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  • Ozan Can Yılmaz
  • Giray Saynur Derman


Reality Television, media studies, media literacy, media responsibility


This article presents a critical examination that seeks to unveil the ethical considerations inherent in reality television. By carefully examining its profound impact on participants, viewers, and society, the article aims to reveal the multifaceted issues at hand. The study draws upon case examples of exploitative practices employed within reality shows, including manipulating prearranged storylines, deploying emotional coercion, and inflicting public humiliation. Moreover, it meticulously unpacks the harmful effects of these practices, unearthing the toll they exact upon the well-being and personal relationships of those who participate. In addition, the article critically assesses how reality television distorts the fabric of reality itself, perpetuating harmful stereotypes, fostering the proliferation of detrimental cultural norms, and molding viewers' self-perception and aspirations. With a discerning eye, it brings to the forefront the wider societal implications that result from the pervasive influence of this genre, such as the desensitization wrought by vulgar and sensational content, the rampant glorification of materialism and wealth, and the consequent devaluation of truly meaningful achievements. Firmly underlining the media's responsibility in this context, the article advocates for establishing strong ethical guidelines and cultivating media literacy to foster responsible consumption. Findings emphasize the importance of raising awareness and holding all parties involved in producing and broadcasting reality shows accountable for their actions. Findings also resoundingly reaffirm the persisting ethical concerns entangled with the domain of reality television, underscoring the necessity of mindfulness, accountability, and responsible media practices.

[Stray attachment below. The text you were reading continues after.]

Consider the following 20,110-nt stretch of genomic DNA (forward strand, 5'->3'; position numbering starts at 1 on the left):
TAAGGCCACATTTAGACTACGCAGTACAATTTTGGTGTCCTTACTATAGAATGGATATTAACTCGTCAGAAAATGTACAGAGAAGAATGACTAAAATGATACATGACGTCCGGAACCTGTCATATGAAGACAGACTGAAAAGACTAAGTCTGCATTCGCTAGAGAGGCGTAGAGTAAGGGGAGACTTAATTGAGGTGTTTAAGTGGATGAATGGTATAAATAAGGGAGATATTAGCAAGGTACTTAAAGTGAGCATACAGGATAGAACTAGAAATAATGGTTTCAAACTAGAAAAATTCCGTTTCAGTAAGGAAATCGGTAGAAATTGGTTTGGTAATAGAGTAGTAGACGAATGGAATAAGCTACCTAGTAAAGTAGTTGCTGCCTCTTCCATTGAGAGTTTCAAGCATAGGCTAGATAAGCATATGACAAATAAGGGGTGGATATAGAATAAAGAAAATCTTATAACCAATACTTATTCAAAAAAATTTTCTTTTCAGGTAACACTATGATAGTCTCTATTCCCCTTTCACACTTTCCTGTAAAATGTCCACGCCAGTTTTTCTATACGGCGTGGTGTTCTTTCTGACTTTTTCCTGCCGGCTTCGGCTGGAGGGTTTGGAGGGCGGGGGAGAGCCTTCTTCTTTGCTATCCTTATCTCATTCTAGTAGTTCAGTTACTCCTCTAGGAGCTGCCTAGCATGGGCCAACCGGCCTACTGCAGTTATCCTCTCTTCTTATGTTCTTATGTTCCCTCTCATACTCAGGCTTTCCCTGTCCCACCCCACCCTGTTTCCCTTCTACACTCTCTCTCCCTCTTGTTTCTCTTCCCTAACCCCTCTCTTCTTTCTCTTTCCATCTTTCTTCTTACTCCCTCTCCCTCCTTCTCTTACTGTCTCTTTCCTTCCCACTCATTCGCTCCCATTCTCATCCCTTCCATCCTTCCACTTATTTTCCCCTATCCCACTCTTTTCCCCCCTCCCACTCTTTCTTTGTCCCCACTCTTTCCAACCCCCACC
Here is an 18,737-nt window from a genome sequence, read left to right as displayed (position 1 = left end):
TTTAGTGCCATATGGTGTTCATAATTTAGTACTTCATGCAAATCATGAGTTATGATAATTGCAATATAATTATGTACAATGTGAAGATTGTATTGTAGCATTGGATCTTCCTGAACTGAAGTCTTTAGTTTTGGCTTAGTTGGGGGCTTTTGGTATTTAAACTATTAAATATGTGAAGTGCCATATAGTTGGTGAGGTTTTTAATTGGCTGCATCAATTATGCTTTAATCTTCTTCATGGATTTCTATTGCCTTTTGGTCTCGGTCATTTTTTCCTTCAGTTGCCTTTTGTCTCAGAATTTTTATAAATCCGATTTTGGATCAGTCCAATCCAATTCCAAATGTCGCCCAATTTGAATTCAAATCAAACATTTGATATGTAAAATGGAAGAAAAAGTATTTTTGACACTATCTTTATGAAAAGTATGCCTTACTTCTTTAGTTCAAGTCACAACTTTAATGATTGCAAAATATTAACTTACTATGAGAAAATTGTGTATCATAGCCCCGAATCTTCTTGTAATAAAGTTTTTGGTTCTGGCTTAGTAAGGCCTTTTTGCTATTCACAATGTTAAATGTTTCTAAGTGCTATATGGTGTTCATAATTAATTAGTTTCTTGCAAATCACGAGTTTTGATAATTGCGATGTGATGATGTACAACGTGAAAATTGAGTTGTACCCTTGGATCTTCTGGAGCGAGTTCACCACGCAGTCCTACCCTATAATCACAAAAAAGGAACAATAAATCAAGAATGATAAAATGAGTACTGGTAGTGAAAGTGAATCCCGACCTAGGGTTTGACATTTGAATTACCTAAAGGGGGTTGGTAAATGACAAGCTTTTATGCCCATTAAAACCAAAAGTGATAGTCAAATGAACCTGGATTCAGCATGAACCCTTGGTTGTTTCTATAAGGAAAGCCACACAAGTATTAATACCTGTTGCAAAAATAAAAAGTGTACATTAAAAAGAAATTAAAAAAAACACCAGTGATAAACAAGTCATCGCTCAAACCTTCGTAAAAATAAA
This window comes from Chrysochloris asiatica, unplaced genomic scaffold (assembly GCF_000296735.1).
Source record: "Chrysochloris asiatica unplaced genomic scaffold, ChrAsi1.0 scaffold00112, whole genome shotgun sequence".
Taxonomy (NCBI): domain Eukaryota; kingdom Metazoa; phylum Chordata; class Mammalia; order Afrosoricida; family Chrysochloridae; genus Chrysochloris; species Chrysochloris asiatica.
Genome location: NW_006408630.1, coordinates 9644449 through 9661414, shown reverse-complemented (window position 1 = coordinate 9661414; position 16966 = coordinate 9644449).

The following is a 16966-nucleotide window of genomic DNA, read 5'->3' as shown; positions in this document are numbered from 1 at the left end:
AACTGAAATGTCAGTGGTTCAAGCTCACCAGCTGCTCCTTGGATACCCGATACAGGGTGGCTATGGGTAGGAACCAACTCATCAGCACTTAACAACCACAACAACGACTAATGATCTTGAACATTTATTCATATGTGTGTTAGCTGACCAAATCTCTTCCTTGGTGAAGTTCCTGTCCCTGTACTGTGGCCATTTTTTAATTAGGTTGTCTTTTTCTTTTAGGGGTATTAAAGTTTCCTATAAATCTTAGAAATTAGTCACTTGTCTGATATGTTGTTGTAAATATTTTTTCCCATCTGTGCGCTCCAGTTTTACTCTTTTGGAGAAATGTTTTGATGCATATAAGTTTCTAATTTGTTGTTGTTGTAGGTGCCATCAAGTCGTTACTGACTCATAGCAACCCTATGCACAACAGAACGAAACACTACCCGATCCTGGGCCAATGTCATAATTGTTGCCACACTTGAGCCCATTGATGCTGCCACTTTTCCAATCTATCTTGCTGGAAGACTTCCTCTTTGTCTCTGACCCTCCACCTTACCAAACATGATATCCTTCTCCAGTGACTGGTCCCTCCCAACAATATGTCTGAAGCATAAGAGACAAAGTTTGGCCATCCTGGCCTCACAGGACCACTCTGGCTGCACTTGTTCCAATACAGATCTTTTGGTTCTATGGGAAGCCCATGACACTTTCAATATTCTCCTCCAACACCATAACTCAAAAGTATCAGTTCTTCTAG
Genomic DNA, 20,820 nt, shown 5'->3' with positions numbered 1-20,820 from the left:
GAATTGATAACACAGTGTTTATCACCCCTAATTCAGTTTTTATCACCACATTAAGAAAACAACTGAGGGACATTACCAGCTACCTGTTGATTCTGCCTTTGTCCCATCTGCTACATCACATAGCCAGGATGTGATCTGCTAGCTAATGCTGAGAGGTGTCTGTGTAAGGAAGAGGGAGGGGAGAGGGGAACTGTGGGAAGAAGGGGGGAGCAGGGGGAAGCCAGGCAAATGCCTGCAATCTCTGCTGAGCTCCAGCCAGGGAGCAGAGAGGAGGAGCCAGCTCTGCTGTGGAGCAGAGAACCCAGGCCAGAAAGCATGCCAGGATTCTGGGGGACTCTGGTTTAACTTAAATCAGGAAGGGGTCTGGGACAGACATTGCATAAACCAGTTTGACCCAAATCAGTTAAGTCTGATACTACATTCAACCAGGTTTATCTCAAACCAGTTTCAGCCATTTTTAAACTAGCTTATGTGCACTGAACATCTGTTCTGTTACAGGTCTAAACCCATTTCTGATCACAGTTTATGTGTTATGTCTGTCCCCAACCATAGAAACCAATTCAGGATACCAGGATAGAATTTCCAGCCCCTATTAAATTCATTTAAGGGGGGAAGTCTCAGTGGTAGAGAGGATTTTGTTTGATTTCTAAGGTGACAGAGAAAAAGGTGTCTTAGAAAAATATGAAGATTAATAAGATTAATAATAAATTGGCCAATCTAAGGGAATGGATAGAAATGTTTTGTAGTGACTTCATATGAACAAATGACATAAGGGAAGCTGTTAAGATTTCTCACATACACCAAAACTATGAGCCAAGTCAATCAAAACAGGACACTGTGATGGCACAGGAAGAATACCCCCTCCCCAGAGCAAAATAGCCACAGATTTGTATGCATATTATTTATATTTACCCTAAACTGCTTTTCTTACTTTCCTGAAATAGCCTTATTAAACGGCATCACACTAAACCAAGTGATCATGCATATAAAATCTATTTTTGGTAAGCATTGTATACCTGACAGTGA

How to Cite

Yılmaz , O. C. ., & Derman , G. S. . (2023). THE REALITY PARADOX: CONTROVERSIES, REFLECTIONS, AND RESPONSIBILITIES. International Journal of Social and Economic Sciences, 13(1), 32–45. Retrieved from